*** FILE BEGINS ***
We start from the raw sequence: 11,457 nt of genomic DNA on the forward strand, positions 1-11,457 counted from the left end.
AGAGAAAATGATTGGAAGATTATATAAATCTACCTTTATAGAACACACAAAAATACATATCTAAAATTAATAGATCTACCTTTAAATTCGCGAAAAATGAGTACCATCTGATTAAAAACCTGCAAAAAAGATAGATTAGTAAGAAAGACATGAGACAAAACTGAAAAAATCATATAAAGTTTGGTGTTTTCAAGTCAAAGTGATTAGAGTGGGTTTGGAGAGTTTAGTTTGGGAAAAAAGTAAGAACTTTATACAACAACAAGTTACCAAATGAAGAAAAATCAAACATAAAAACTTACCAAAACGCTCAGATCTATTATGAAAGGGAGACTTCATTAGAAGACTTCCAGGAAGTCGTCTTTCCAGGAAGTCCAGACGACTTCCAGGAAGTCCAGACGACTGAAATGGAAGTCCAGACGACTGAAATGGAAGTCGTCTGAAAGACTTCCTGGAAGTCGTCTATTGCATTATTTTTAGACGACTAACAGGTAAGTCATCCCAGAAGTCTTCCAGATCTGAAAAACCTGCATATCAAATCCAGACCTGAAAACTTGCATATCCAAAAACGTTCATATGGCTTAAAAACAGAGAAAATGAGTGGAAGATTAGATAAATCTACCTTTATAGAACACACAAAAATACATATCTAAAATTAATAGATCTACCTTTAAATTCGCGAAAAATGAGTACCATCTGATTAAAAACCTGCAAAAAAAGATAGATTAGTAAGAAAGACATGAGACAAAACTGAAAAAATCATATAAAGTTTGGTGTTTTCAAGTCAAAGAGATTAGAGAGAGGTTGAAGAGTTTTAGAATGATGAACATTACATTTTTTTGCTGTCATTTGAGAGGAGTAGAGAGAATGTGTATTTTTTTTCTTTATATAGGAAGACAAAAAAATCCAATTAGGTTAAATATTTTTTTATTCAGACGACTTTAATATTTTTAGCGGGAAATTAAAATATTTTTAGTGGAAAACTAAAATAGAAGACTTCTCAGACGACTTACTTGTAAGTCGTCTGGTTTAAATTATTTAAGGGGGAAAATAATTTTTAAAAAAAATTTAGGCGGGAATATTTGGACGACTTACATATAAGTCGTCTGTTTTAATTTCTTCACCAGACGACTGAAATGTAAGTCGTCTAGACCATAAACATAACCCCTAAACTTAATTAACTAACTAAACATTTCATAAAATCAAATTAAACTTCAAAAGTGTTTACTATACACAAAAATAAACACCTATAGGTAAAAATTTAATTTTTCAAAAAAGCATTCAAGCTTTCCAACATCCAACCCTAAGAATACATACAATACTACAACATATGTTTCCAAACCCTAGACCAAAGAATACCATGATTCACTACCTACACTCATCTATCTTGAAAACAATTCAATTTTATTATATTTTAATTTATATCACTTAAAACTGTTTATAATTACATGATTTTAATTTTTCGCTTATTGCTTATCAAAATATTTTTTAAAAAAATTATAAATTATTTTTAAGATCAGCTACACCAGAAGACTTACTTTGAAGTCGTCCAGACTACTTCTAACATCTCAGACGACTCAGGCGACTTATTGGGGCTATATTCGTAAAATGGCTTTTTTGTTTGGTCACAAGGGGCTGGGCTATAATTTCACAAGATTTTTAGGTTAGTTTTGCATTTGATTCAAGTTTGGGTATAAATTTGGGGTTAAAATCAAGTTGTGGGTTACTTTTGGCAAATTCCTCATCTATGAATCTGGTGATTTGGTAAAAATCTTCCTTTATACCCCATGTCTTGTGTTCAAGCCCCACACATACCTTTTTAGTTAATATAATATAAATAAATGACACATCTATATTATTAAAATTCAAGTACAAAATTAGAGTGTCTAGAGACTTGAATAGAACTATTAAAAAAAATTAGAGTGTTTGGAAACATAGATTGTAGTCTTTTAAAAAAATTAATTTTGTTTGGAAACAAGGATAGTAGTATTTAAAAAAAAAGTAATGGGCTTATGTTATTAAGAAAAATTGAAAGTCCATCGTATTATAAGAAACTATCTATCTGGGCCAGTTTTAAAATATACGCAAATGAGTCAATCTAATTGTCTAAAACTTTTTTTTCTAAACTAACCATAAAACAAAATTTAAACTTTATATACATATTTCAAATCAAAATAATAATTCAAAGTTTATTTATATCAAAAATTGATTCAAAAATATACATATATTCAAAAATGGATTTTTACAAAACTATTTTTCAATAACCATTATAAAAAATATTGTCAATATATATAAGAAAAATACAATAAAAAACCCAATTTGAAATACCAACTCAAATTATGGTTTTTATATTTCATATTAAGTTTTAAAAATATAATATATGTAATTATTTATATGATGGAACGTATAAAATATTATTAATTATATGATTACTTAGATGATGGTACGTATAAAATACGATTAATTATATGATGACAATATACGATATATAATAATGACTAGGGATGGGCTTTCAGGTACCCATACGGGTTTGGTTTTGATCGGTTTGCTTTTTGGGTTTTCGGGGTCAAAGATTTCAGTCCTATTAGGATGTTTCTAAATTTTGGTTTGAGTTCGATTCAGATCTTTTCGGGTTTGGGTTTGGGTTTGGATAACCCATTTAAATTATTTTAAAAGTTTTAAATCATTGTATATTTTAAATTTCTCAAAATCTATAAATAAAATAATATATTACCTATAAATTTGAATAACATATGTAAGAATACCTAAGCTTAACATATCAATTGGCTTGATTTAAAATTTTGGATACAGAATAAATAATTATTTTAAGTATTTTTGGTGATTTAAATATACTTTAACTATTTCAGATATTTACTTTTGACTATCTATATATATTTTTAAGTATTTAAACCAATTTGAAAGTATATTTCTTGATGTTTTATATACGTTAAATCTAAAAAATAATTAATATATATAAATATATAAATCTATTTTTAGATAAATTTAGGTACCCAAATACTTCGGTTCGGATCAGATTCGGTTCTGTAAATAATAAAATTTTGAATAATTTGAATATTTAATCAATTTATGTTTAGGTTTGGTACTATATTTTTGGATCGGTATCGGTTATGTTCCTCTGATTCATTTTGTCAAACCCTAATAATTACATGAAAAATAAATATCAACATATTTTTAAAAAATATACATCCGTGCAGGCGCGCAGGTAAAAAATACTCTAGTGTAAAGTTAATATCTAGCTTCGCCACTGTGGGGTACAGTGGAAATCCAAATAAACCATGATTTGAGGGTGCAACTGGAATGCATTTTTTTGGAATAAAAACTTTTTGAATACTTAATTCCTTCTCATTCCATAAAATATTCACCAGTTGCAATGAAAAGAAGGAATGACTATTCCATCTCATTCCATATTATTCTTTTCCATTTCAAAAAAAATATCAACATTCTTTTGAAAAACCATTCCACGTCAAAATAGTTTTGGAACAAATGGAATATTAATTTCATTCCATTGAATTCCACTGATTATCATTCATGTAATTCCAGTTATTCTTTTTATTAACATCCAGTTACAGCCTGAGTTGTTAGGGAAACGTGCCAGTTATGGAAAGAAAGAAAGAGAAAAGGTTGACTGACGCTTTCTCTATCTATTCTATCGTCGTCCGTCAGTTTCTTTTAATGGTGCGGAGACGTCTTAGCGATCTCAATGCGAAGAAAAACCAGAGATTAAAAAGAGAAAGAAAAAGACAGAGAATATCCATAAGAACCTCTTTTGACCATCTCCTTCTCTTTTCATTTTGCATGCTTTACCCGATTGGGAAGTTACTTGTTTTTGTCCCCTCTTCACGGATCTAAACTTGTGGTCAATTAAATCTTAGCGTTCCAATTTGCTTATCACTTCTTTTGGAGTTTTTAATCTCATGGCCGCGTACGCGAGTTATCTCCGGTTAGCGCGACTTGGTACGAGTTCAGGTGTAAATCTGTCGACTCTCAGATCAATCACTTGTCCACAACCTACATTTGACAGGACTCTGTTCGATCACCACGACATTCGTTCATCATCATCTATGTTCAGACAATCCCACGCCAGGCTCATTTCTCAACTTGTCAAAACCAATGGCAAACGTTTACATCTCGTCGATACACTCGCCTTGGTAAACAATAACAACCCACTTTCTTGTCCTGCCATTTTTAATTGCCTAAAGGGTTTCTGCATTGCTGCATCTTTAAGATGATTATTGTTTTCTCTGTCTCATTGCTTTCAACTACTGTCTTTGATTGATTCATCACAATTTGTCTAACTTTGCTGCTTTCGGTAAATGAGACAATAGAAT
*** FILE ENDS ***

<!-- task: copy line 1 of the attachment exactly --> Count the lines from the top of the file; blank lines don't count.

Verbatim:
We start from the raw sequence: 11,457 nt of genomic DNA on the forward strand, positions 1-11,457 counted from the left end.